Sinners and Broken People . . .

Posted: March 6, 2023 in World On The Edge

bookcoverIn good Catholic fiction, characters live in a broken world, like ours today, and they are fallible people, as we are. What’s key though is that real Truths shine through the fictional story–Truths about the beauty and mystery of God and His presence.  God is now, and always will be, present to characters in Catholic Fiction, just as He is for us in real life even when we sin.

There are plenty of sinners in my novels, plenty of broken people.  One of my favorites is Sarah Neal Bridgeman , a main character in A Hunger in the Heart. I’d like to talk about her today, and to point out that God never leaves this character alone, even in her sinfulness—just as he never leaves you and I alone.

Sarah Neal Bridgeman is an alcoholic, a vindictive mother and wife. This is a woman who’s lost a lot. And because she’s prideful and somewhat narcissistic, she can’t handle that loss. She’d like to, but she just can’t let go of her own self-importance and prejudices. Yet, she doesn’t let God go either.

Her greatest loss is in the deficiency of the perfect husband she used to have before he was wounded and left with PTSD from World War II.  Sarah Neal wants her husband to be like he was. She prays for it. She surrounds herself with symbols of God. She wears a crucifix around her neck and hangs one in every room of her house. But Sarah Neal is a person, like many of us, who want to blame someone else for her sorrows.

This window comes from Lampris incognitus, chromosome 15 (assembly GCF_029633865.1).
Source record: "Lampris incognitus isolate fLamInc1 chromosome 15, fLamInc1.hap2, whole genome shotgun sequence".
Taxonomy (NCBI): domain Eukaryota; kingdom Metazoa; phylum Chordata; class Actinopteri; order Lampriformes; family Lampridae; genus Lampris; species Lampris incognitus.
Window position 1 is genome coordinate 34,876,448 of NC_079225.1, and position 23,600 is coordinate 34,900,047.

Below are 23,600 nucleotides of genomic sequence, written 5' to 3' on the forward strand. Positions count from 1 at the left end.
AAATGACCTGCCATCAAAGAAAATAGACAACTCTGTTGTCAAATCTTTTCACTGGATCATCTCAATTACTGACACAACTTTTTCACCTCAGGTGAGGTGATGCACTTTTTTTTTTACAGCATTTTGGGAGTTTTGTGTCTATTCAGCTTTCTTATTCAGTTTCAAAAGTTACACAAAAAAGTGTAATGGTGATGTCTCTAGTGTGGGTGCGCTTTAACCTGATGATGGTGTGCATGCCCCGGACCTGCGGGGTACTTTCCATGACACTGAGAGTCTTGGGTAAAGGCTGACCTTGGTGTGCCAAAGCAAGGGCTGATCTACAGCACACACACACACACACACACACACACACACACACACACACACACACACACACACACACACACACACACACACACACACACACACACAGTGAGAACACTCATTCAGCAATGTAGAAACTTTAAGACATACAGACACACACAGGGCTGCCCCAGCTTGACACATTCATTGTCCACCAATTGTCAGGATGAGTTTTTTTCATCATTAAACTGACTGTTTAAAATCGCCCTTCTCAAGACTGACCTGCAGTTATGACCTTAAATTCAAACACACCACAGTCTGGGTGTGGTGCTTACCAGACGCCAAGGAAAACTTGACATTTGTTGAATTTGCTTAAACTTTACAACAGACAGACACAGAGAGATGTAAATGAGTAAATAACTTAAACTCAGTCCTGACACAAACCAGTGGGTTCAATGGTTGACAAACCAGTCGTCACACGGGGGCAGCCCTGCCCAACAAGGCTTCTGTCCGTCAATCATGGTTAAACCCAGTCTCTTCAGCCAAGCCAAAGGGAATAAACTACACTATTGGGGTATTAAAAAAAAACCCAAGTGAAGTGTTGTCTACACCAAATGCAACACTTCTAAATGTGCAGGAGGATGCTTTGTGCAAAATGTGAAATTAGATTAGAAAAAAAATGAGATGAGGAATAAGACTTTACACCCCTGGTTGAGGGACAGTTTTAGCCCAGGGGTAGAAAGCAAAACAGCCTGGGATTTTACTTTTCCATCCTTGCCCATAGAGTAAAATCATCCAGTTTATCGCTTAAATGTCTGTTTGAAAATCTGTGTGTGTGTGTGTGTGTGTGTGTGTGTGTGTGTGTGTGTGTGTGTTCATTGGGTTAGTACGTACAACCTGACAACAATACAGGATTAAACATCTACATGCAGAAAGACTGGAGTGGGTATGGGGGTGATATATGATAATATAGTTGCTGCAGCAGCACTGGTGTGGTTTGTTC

Surprisingly, she doesn’t blame God. She never says, “Why did God do this to me!” Instead, she blames the soldier her husband saved in the war. She even blames her alcoholism on this soldier.

And her drinking affects everyone around her, especially her son, Coleman. Her sin changes her, just as sin changes us. God still loves her, but she can’t love him as she ought to because whiskey has become her primary love. Addictions do that. They take over our lives.

God’s grace is available to Sarah Neal, as it is for all of us. He waits for us to take it. The problem is, until we lose our pride and see ourselves as the sinner—-until we notice we’re the only one in the room responsible for our sins—-we can’t recognize that Grace so we don’t reach for it. And just like Sarah Neal, if we don’t recognize and reach for grace, how can we use it in our lives?

If you’ve read the novel, you know what happens to Sarah Neal, as well as to the man she blames for all her troubles. If you haven’t read it and would like to . . .

In real life, if we take a truthful look at ourselves, we will see our sins and how they affect others. That truthful look at ourselves can cause us to change our behaviors and return to the God who loves us. The God who waits for us with open arms may use the most common places to get our attention. He may speak to us through people we love or even those we’d never expect to care. He is, after all, a God of surprises. 

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